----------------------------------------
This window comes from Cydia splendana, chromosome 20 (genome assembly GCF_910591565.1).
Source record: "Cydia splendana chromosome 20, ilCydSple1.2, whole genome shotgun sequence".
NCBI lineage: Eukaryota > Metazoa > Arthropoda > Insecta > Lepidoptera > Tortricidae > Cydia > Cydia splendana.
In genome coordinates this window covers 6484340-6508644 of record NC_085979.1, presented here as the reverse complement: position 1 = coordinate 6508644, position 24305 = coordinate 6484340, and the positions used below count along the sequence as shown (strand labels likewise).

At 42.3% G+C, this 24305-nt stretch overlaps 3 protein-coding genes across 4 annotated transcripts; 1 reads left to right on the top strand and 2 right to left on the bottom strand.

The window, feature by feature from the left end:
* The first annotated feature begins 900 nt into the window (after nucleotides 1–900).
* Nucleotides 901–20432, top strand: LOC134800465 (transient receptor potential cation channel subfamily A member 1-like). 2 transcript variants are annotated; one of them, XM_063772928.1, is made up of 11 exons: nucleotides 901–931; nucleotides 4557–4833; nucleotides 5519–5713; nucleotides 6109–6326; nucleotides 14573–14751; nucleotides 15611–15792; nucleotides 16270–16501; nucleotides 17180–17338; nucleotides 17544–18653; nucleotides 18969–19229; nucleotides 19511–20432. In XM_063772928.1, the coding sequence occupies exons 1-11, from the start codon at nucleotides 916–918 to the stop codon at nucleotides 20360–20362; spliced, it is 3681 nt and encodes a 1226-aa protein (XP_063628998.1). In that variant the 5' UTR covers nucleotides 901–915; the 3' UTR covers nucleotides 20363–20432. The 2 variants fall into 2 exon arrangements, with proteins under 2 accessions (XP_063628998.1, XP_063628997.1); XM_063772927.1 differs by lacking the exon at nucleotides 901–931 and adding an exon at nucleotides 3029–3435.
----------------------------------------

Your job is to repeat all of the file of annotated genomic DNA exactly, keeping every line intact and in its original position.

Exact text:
This window comes from Cydia splendana, chromosome 20 (genome assembly GCF_910591565.1).
Source record: "Cydia splendana chromosome 20, ilCydSple1.2, whole genome shotgun sequence".
NCBI lineage: Eukaryota > Metazoa > Arthropoda > Insecta > Lepidoptera > Tortricidae > Cydia > Cydia splendana.
In genome coordinates this window covers 6484340-6508644 of record NC_085979.1, presented here as the reverse complement: position 1 = coordinate 6508644, position 24305 = coordinate 6484340, and the positions used below count along the sequence as shown (strand labels likewise).

At 42.3% G+C, this 24305-nt stretch overlaps 3 protein-coding genes across 4 annotated transcripts; 1 reads left to right on the top strand and 2 right to left on the bottom strand.

The window, feature by feature from the left end:
* The first annotated feature begins 900 nt into the window (after nucleotides 1–900).
* Nucleotides 901–20432, top strand: LOC134800465 (transient receptor potential cation channel subfamily A member 1-like). 2 transcript variants are annotated; one of them, XM_063772928.1, is made up of 11 exons: nucleotides 901–931; nucleotides 4557–4833; nucleotides 5519–5713; nucleotides 6109–6326; nucleotides 14573–14751; nucleotides 15611–15792; nucleotides 16270–16501; nucleotides 17180–17338; nucleotides 17544–18653; nucleotides 18969–19229; nucleotides 19511–20432. In XM_063772928.1, the coding sequence occupies exons 1-11, from the start codon at nucleotides 916–918 to the stop codon at nucleotides 20360–20362; spliced, it is 3681 nt and encodes a 1226-aa protein (XP_063628998.1). In that variant the 5' UTR covers nucleotides 901–915; the 3' UTR covers nucleotides 20363–20432. The 2 variants fall into 2 exon arrangements, with proteins under 2 accessions (XP_063628998.1, XP_063628997.1); XM_063772927.1 differs by lacking the exon at nucleotides 901–931 and adding an exon at nucleotides 3029–3435.